I’m an 8.5 month pregnant lady. It’s fair to say I’m in perma-crisis-mode. When I received a wonderful gift of a 3-month subscription to Birchbox from my sister-in-law, I was thrilled. To have something show up monthly that gives me beauty products that make me feel better about myself, as I cross over 30 lbs weight gain, is really a blessing.
To top it off, two products in particular seem to be amazing. A Nuxe facial cream combined with dr. brandt pore cleansing product. No wonder, as advertised, these are best sellers! I’ve tried a million products, and nothing has worked as quickly or effectively to improve my skin texture.
I’m ready to move beyond the sample and buy the full sized products.
I know I can go to Amazon and get these products, but since Birchbox has introduced me to them, I’m going there first to give them my business as a thank you.
Here’s my problem: Birchbox is out of stock.
One of their self-proclaimed top selling products - out of stock. But who has stock? Amazon. So today I buy Nuxe from Amazon.
What happened next is even more interesting. Because I’m already in Amazon’s experience, and buying something else, I look for the Dr. Brandt product so I can price compare.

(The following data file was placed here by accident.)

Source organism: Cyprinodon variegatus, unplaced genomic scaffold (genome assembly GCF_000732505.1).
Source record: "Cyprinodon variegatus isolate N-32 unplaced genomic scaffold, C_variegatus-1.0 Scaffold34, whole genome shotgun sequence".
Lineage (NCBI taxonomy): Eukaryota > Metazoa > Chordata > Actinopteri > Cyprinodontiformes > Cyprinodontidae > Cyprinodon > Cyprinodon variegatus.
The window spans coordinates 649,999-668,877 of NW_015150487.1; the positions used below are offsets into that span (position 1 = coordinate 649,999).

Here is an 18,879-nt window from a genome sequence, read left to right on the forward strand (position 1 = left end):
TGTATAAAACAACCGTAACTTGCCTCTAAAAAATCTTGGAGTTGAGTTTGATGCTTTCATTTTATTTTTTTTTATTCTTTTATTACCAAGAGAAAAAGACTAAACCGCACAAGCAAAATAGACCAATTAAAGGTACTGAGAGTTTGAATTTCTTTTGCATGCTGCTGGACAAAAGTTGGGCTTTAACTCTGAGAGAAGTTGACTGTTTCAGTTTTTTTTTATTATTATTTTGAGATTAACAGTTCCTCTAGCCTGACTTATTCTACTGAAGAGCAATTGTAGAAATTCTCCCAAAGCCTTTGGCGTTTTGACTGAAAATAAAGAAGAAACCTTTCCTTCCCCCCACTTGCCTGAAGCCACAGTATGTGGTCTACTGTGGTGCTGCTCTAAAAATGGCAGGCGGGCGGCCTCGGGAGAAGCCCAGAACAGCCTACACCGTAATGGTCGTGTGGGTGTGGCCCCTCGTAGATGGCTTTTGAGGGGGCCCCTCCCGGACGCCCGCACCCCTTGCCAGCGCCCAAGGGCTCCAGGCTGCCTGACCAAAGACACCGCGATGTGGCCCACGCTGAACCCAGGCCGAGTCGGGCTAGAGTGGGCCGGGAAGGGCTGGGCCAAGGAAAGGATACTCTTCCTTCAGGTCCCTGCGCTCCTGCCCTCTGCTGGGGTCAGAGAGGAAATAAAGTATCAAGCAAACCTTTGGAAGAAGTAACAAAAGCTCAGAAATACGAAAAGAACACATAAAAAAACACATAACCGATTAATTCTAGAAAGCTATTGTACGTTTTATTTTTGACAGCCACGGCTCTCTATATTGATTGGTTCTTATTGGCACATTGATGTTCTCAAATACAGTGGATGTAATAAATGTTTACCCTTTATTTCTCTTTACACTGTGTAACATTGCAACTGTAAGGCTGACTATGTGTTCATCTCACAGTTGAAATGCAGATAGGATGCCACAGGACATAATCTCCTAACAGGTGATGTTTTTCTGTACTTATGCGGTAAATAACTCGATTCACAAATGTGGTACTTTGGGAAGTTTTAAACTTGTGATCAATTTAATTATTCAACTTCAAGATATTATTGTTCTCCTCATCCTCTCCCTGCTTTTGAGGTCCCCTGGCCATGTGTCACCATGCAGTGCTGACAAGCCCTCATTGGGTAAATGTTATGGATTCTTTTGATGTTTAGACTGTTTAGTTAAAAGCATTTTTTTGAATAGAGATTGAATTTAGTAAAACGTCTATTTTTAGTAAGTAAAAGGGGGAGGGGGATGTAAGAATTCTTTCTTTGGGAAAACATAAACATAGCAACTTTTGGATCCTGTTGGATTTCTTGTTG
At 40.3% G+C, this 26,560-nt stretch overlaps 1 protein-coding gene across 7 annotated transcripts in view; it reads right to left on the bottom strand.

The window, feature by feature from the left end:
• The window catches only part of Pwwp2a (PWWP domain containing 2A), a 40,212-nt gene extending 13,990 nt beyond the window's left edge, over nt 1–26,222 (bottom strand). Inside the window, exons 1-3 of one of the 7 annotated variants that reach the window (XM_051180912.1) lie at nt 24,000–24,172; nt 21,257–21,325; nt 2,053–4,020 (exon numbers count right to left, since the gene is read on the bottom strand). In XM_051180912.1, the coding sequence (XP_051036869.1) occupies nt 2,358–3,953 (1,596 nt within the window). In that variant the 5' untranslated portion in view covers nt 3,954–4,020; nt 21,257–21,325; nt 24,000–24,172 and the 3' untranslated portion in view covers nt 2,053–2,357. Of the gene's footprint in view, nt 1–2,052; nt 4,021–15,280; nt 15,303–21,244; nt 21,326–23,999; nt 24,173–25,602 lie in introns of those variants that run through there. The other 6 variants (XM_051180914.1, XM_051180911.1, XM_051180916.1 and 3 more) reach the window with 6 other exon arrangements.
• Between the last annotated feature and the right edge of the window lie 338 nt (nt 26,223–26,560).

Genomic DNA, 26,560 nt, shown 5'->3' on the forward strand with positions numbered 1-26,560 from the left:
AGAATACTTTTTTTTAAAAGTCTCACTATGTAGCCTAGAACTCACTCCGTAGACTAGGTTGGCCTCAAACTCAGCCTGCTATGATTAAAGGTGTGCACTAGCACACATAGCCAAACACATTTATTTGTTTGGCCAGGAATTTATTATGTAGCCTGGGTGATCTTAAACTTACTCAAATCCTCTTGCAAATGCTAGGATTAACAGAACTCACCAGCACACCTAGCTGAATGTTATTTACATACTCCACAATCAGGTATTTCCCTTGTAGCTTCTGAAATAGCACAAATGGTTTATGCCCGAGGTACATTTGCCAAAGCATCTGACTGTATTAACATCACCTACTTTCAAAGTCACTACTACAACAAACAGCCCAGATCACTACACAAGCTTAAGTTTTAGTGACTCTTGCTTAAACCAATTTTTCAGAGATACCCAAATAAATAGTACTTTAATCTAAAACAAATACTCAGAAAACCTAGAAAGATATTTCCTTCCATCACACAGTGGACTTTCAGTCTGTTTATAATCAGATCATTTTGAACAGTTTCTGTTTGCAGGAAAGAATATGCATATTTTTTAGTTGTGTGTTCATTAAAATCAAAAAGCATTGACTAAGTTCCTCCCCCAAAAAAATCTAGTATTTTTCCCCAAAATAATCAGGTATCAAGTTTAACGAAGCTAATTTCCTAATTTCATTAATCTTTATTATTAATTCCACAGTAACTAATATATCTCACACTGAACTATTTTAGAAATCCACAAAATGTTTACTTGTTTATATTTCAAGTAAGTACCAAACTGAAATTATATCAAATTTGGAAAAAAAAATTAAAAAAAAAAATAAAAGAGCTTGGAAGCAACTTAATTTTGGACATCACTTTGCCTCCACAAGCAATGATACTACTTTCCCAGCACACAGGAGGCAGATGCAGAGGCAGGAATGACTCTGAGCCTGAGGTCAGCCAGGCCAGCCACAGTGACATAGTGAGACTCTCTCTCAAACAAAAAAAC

Dr. Brandt on Amazon: In stock, $20.95.
Back to Birchbox because I’m really trying to give them some business: In stock, $36.
Where we’ve landed is this: It’s unacceptable to be out of stock, and overpriced. Even disruptive subscription-based, digital native models like Birchbox have not been able to figure out how to achieve endless aisle and price competitiveness.
This is why Amazon is winning - and not just in growth. They’re winning in loyalty. They’re winning in experience. They’re winning in reliability.
Amazon is has achieved the holy trinity of customer experience: Never out of stock, competitive prices, and outstanding service. In Amazon I trust.
Birchbox - take note. Your business depends on this.
Written by Jess Iandiorio
Jess runs marketing globally for Mirakl. Prior to Mirakl, Jess ran product marketing at Acquia while they grew from $30M to $100M+. Jess was also previously in product marketing at Endeca, a commerce site search vendor sold to Oracle in 2011 for $1B+.